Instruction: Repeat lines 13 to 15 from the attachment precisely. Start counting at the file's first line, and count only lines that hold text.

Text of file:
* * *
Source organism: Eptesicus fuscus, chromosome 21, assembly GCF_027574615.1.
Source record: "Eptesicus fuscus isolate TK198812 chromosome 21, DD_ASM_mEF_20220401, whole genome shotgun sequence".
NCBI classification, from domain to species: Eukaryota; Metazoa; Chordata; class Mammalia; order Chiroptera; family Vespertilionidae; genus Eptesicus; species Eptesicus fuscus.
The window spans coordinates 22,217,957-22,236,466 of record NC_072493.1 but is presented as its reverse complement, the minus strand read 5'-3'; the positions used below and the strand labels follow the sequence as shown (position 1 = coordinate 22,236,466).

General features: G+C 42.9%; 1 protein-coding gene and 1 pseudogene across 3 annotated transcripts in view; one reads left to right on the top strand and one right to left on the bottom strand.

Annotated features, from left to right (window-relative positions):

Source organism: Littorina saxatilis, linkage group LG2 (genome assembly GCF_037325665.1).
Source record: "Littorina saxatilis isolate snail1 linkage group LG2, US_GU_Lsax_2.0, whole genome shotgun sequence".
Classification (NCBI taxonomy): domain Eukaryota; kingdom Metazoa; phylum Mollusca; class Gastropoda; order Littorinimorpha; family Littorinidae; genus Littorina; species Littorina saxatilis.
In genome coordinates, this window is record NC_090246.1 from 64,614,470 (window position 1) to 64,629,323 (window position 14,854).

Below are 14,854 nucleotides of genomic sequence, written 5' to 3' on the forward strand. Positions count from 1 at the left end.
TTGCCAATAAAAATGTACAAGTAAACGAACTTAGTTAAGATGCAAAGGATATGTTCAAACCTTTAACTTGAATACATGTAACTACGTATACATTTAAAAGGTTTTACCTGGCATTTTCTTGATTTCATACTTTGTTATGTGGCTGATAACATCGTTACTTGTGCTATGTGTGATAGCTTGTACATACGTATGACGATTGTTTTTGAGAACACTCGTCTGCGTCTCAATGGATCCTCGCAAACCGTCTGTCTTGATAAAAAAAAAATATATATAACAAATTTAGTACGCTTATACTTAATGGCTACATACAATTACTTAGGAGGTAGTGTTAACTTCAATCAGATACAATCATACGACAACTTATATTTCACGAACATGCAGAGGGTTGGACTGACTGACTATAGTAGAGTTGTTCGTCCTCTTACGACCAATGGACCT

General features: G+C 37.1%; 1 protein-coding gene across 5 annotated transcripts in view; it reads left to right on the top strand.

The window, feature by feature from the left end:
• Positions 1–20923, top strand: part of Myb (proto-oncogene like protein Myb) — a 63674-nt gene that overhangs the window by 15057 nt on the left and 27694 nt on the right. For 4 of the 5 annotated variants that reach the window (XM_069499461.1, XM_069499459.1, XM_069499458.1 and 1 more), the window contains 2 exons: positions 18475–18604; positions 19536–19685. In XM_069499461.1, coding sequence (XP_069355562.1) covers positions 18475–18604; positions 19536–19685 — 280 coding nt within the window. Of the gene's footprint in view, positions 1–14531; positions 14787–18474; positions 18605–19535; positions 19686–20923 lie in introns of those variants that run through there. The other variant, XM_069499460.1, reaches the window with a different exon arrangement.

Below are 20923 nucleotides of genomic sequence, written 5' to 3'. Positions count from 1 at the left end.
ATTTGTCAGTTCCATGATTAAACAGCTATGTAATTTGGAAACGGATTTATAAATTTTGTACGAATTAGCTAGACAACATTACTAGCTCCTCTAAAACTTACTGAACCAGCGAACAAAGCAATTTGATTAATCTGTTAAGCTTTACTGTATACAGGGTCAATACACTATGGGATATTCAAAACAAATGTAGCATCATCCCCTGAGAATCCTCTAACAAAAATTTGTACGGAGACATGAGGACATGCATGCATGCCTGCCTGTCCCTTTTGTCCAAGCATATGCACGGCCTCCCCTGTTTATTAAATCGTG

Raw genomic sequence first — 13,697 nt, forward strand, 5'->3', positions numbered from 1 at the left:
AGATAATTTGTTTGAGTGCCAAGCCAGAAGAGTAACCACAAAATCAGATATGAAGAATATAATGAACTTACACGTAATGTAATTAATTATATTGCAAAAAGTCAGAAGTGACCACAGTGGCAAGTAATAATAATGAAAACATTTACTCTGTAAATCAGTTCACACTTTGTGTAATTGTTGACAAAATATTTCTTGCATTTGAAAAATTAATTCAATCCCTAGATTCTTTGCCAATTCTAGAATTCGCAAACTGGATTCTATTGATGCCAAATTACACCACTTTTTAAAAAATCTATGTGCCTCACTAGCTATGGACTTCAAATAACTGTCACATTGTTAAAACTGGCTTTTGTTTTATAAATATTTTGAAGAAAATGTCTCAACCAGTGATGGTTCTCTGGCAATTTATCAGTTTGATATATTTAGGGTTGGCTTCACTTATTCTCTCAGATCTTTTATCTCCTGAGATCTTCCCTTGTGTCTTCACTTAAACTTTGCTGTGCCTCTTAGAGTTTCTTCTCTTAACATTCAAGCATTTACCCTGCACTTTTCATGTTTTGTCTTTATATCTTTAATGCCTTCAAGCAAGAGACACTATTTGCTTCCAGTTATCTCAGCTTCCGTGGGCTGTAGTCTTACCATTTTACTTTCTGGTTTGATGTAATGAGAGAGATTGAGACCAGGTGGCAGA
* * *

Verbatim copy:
General features: G+C 37.1%; 1 protein-coding gene across 5 annotated transcripts in view; it reads left to right on the top strand.

The window, feature by feature from the left end:
• Positions 1–20923, top strand: part of Myb (proto-oncogene like protein Myb) — a 63674-nt gene that overhangs the window by 15057 nt on the left and 27694 nt on the right. For 4 of the 5 annotated variants that reach the window (XM_069499461.1, XM_069499459.1, XM_069499458.1 and 1 more), the window contains 2 exons: positions 18475–18604; positions 19536–19685. In XM_069499461.1, coding sequence (XP_069355562.1) covers positions 18475–18604; positions 19536–19685 — 280 coding nt within the window. Of the gene's footprint in view, positions 1–14531; positions 14787–18474; positions 18605–19535; positions 19686–20923 lie in introns of those variants that run through there. The other variant, XM_069499460.1, reaches the window with a different exon arrangement.